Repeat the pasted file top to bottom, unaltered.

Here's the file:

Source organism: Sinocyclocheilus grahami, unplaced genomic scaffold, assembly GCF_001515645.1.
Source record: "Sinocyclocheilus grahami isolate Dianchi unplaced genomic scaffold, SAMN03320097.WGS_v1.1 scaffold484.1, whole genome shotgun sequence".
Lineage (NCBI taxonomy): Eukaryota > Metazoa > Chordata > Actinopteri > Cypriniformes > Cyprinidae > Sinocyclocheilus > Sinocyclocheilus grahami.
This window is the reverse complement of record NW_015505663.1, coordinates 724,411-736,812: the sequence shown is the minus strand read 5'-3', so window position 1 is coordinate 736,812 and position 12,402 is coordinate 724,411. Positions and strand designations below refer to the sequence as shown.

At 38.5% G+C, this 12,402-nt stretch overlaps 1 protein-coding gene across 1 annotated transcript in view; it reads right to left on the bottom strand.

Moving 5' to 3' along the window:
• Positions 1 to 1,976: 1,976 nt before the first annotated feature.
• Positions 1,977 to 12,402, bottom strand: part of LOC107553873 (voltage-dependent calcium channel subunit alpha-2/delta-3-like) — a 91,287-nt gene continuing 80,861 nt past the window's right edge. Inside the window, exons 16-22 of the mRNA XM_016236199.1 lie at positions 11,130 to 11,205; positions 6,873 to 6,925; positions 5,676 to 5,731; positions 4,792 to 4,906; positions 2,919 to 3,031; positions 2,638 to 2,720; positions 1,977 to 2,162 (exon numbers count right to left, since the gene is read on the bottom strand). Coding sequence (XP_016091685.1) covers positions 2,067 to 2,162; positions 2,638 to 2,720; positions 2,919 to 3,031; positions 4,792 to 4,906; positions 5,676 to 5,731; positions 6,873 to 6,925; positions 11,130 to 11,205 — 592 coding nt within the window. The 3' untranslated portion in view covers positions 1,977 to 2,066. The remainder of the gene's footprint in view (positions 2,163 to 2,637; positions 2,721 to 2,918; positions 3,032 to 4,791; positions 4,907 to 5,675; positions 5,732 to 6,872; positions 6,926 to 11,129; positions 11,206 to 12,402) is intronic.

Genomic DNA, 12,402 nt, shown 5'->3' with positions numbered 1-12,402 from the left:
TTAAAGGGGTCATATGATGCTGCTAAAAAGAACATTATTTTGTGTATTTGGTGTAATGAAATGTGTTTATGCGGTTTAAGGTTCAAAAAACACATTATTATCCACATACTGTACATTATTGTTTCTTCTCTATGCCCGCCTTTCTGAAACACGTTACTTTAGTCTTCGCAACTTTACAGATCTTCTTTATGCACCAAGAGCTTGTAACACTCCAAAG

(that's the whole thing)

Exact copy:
Source organism: Sinocyclocheilus grahami, unplaced genomic scaffold, assembly GCF_001515645.1.
Source record: "Sinocyclocheilus grahami isolate Dianchi unplaced genomic scaffold, SAMN03320097.WGS_v1.1 scaffold484.1, whole genome shotgun sequence".
Lineage (NCBI taxonomy): Eukaryota > Metazoa > Chordata > Actinopteri > Cypriniformes > Cyprinidae > Sinocyclocheilus > Sinocyclocheilus grahami.
This window is the reverse complement of record NW_015505663.1, coordinates 724,411-736,812: the sequence shown is the minus strand read 5'-3', so window position 1 is coordinate 736,812 and position 12,402 is coordinate 724,411. Positions and strand designations below refer to the sequence as shown.

At 38.5% G+C, this 12,402-nt stretch overlaps 1 protein-coding gene across 1 annotated transcript in view; it reads right to left on the bottom strand.

Moving 5' to 3' along the window:
• Positions 1 to 1,976: 1,976 nt before the first annotated feature.
• Positions 1,977 to 12,402, bottom strand: part of LOC107553873 (voltage-dependent calcium channel subunit alpha-2/delta-3-like) — a 91,287-nt gene continuing 80,861 nt past the window's right edge. Inside the window, exons 16-22 of the mRNA XM_016236199.1 lie at positions 11,130 to 11,205; positions 6,873 to 6,925; positions 5,676 to 5,731; positions 4,792 to 4,906; positions 2,919 to 3,031; positions 2,638 to 2,720; positions 1,977 to 2,162 (exon numbers count right to left, since the gene is read on the bottom strand). Coding sequence (XP_016091685.1) covers positions 2,067 to 2,162; positions 2,638 to 2,720; positions 2,919 to 3,031; positions 4,792 to 4,906; positions 5,676 to 5,731; positions 6,873 to 6,925; positions 11,130 to 11,205 — 592 coding nt within the window. The 3' untranslated portion in view covers positions 1,977 to 2,066. The remainder of the gene's footprint in view (positions 2,163 to 2,637; positions 2,721 to 2,918; positions 3,032 to 4,791; positions 4,907 to 5,675; positions 5,732 to 6,872; positions 6,926 to 11,129; positions 11,206 to 12,402) is intronic.

Genomic DNA, 12,402 nt, shown 5'->3' with positions numbered 1-12,402 from the left:
TTAAAGGGGTCATATGATGCTGCTAAAAAGAACATTATTTTGTGTATTTGGTGTAATGAAATGTGTTTATGCGGTTTAAGGTTCAAAAAACACATTATTATCCACATACTGTACATTATTGTTTCTTCTCTATGCCCGCCTTTCTGAAACACGTTACTTTAGTCTTCGCAACTTTACAGATCTTCTTTATGCACCAAGAGCTTGTAACACTCCAAAG